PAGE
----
RS: Why is it like that? Are there so few gigs to go around?
RT: No. It's like a mafia, I suppose. There are a few key people who handle most of the work. Hopefully, that side of the business - the Tin Pan Alley mentality - is dying. The new bands with synthesisers and all, don't really need session musicians to appear on their albums.

RS: Is there anything you can do to get the bright tones out of your drums when you need them, and the subtle, soft tones when you need them?
RT: Well, I don't like using thick drumheads. That I can tell you. As far as I'm concerned, you might as well be hitting a barrel of lard. Heads should be bright and responsive, and for that, you need a thin head. Some drummers use thick heads and just batter them. What's the point? That's not my approach at all, although I do play hard. I like to hear the sound of the drums. That's why I use thin heads. But you've got to pay constant attention to tuning them. I have to retune constantly throughout a concert. After every song, I retune my snare drum. It's absolutely mind-blowing. When it's just right, it's just right. Amazingly, a lot of drummers don't tune their drums - or can't.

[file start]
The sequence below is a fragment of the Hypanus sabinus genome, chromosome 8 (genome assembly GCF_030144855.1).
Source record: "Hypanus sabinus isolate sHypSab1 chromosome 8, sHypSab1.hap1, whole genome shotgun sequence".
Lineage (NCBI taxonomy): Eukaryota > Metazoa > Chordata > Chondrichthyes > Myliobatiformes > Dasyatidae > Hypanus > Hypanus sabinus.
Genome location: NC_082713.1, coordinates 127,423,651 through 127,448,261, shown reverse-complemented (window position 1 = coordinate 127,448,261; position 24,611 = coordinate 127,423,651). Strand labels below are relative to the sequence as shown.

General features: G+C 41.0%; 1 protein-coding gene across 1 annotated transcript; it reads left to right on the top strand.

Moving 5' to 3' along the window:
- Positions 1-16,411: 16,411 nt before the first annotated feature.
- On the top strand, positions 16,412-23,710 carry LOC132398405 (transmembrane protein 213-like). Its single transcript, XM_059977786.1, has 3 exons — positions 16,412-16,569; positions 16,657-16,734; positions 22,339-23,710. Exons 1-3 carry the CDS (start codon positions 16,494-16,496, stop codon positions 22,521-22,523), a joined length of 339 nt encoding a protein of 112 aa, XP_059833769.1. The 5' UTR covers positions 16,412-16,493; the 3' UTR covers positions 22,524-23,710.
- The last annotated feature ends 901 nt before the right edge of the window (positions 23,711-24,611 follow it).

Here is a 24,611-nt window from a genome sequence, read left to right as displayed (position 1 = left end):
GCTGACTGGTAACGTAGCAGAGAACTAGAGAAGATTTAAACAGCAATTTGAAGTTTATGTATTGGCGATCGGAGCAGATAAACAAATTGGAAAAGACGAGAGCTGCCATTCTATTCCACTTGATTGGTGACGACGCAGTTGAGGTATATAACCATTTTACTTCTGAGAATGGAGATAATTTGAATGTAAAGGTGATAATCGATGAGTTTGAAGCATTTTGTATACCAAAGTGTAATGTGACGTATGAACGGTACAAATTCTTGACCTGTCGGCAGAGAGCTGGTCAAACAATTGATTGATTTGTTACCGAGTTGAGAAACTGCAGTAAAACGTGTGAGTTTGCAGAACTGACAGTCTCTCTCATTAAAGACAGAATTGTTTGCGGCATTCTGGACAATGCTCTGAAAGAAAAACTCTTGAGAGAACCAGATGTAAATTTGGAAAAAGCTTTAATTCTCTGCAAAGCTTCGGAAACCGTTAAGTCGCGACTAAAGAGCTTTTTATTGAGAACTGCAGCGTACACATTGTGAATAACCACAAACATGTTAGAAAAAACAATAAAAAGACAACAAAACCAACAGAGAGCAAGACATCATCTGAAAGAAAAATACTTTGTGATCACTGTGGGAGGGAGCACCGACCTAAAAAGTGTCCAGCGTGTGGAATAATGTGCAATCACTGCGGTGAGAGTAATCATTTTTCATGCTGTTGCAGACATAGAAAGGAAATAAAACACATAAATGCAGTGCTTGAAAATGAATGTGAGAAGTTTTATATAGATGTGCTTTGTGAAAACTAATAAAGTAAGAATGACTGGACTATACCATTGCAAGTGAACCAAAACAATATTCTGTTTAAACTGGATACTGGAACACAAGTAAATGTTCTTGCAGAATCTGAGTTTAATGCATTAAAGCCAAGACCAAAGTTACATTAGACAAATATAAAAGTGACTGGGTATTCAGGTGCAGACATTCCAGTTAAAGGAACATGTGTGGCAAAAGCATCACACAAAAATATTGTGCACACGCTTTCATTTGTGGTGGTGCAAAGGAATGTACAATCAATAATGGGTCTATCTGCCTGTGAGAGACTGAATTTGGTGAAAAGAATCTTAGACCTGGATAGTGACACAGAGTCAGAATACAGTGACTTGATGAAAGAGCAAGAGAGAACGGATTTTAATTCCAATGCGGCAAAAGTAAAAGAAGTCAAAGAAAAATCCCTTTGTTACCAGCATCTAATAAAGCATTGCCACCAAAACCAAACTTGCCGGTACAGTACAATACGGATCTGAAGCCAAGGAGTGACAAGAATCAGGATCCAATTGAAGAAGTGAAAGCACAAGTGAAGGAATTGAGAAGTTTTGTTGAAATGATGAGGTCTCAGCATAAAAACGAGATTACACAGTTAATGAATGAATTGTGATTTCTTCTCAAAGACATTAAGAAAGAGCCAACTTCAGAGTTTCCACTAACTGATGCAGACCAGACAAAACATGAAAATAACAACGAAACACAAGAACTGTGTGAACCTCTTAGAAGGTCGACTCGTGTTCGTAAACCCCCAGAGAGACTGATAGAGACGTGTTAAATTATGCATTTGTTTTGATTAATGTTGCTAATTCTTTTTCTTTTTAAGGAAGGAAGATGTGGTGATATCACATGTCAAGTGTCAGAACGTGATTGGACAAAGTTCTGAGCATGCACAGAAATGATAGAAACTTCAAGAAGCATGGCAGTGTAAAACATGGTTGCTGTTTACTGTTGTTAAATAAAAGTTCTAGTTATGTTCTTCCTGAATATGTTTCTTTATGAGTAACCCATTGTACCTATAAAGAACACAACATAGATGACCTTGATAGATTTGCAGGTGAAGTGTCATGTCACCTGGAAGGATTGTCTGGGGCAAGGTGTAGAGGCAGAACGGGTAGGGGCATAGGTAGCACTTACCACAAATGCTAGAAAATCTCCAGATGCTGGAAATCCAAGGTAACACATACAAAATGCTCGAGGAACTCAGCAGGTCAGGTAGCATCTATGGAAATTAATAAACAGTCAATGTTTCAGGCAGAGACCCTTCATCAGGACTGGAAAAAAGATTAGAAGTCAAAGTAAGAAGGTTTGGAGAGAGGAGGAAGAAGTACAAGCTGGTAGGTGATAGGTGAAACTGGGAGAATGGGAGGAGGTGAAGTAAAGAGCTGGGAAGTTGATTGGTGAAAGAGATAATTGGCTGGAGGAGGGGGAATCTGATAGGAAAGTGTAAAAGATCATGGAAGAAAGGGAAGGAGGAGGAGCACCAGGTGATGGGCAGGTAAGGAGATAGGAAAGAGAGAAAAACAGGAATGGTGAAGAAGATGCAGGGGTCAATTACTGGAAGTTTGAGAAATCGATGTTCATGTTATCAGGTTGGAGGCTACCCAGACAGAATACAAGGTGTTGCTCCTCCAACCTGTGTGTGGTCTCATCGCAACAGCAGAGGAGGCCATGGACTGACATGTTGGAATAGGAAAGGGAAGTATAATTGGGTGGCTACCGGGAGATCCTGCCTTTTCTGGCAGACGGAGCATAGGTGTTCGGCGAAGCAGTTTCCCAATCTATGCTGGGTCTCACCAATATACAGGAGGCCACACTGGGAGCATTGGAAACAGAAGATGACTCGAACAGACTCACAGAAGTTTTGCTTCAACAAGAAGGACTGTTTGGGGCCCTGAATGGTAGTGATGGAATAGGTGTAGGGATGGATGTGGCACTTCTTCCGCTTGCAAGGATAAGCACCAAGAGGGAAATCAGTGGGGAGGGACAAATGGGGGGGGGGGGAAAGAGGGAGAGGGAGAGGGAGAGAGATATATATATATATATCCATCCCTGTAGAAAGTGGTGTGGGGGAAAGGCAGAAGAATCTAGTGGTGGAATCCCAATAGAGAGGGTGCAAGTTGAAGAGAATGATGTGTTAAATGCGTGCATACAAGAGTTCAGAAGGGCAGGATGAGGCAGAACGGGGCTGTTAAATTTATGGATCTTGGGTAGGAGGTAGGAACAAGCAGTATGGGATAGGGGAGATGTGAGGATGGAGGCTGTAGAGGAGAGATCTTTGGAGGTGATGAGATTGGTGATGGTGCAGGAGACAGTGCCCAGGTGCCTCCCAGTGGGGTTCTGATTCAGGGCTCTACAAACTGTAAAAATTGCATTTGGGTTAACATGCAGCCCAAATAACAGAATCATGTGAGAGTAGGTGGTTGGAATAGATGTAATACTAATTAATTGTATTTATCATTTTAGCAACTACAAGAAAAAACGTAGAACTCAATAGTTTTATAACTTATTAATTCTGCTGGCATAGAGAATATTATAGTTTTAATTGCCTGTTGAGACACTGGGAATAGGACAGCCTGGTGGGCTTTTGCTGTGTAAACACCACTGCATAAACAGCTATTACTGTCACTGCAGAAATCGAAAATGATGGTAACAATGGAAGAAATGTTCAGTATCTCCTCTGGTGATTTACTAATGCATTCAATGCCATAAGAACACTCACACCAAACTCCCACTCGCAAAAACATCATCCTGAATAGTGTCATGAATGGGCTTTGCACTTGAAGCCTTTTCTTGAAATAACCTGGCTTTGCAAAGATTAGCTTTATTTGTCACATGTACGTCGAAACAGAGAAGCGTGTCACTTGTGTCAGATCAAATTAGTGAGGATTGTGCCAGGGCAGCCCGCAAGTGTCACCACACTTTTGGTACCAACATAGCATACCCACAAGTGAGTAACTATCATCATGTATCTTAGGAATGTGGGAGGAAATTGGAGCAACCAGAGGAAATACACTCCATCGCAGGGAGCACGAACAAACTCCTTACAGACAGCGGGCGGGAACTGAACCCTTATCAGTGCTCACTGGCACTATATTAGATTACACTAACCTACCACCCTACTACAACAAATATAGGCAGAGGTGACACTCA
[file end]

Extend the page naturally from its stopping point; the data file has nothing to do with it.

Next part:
RS: How did you learn to tune your drums?
RT: I simply taught myself. I always remember what Keith Moon said years ago, because he was very good at this. The early Who records have great drum sounds on them. He used to say, "Just make the bottom skin a little tighter than the top skin." That's how you get that ringing sound. I hate hitting loose skins. Live, it all depends on what hall you're playing. Like at the Forum in L.A., it's easier to get a great drum sound. But on the other hand, it's hard to get a great drum sound in Madison Square Garden n New York.

RS: How much do you play your drums when you're not on tour or in the studio?
RT: Well, years ago I used to play them a lot. But ever since we've become successful, I almost never play them. I don't really practice, but I know I should. However, last year I did a little bit of work with Robert Plant. I had to practice for that because I had to learn the material. But that was the fist time I actually sat down and practiced for a long, long time.